Do you remember the episode of The Office when Pam and Jim get married? Remember they took "mental pictures" when the moment felt perfect? That's what I mean. You recognize the moment as being what you need and appreciate the joy of it. That's part of what keeps us going.
"These are the best years of your life."
Well, that's a tad bit presumptuous.
I might fight you (with words, because hands are not for hitting) on the idea that these are the best years of my life. Why? Because that would mean that our years together as they grow older are somehow “less good.”
Not all of us (and by us, I mean mothers, due to societal expectations) WANT to be depended upon constantly. Sure, we like feeling appreciated by our children, but being able to participate with them is a lot different than totally taking care of all their needs.
Personally, I like to think that as my children grow, those years will be good (or possibly even great) in their own regard. I look forward to meaningful conversations and dissecting their problems. I get to watch them be amazing adults and explore the world. How could that be less good?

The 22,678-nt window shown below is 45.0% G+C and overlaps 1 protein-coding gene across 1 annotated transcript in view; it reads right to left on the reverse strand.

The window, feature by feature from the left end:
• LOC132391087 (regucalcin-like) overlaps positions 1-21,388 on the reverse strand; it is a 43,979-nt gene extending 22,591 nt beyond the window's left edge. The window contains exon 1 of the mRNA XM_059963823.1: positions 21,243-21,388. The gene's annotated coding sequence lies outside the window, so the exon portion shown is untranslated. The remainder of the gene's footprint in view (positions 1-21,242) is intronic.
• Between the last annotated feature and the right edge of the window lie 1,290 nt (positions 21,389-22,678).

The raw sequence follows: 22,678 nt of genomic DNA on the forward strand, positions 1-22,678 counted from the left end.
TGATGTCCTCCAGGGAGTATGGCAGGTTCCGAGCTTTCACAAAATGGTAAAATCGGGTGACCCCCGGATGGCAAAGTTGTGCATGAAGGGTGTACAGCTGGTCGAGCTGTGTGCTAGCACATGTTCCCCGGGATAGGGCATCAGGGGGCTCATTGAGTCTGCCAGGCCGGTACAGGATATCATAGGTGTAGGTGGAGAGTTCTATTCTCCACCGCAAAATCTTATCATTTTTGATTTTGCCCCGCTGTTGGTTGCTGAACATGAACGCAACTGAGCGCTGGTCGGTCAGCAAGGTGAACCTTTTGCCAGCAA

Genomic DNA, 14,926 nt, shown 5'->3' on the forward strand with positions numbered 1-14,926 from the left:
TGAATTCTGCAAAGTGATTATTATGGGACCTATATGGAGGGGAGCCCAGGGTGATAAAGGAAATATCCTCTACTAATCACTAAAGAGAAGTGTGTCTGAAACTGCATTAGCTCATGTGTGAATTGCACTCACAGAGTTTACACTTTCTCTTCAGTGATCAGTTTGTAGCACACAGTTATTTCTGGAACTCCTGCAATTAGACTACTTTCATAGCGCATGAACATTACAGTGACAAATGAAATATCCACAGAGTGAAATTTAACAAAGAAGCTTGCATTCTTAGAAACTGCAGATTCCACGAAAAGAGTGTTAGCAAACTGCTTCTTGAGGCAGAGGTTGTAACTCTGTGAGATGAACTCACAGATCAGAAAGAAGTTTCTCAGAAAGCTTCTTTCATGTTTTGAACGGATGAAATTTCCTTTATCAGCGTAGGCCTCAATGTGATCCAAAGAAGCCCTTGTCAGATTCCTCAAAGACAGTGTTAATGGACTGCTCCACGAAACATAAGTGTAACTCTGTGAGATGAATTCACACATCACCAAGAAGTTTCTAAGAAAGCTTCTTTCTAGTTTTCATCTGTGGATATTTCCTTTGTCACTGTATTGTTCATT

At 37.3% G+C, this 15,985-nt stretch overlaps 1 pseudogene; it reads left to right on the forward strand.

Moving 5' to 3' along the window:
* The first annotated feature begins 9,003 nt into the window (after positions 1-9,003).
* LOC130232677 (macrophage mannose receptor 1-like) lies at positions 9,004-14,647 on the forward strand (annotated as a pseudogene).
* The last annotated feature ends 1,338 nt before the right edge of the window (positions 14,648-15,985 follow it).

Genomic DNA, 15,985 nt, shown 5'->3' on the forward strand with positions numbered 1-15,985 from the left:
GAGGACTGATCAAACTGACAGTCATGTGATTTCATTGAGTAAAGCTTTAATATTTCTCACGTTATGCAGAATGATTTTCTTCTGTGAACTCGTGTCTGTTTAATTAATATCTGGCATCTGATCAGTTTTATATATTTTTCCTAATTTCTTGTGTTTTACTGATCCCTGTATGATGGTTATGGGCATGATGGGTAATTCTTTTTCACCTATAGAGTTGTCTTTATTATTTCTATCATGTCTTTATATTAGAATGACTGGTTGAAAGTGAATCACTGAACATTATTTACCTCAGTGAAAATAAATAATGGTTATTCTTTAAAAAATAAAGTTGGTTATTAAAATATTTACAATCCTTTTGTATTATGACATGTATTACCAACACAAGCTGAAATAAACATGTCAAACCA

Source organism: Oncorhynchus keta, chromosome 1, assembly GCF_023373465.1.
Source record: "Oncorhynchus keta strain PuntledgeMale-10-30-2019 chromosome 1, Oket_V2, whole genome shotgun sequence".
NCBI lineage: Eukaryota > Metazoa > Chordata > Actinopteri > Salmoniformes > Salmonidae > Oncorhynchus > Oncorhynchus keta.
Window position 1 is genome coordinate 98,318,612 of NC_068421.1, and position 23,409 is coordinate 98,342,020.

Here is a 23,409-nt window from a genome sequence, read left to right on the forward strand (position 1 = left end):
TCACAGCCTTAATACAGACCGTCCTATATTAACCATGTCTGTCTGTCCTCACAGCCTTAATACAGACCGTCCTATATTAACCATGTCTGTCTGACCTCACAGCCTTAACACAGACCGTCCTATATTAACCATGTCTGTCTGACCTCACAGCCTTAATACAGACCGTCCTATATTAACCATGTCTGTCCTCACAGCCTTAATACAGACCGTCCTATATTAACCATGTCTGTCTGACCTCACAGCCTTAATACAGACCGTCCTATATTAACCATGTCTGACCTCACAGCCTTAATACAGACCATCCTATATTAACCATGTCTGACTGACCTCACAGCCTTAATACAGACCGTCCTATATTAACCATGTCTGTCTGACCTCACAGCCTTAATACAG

So, no, I don't subscribe to the idea that this current phase of "being in the thick of it" should default to my best years. These are good years, but I know there are some surprising and terrific (as well as complicated and tumultuous) years ahead too.
Let it roll off your shoulder.
In the grand scheme of "things people say to parents" these phrases are pretty small potatoes (do people even say that anymore? What’s a big potato?)
Can it get annoying when we are just trying to live? Yes. But it’s easy to forget that others can see our kiddos and instantly be transported back to the good times with their babies (that aren’t babies anymore.) And reluctantly I will agree that I do need an occasional reminder to soak in the moments that count.
But if the next time someone tells you to “Enjoy every minute of it” you feel the urge to clap back, you can tell them to go “Live every day like it’s their last.” Two can play the cliché game.
Katie is a former scientist turned stay at home(ish) mom and freelance writer. She enjoys the good, deals with the less good, but mainly just laughs at the ridiculousness that often accompanies motherhood. Her husband, strong-willed toddler, velcro baby and their yappy but loveable Chorkie reside in the paradise that is the Pacific Northwest.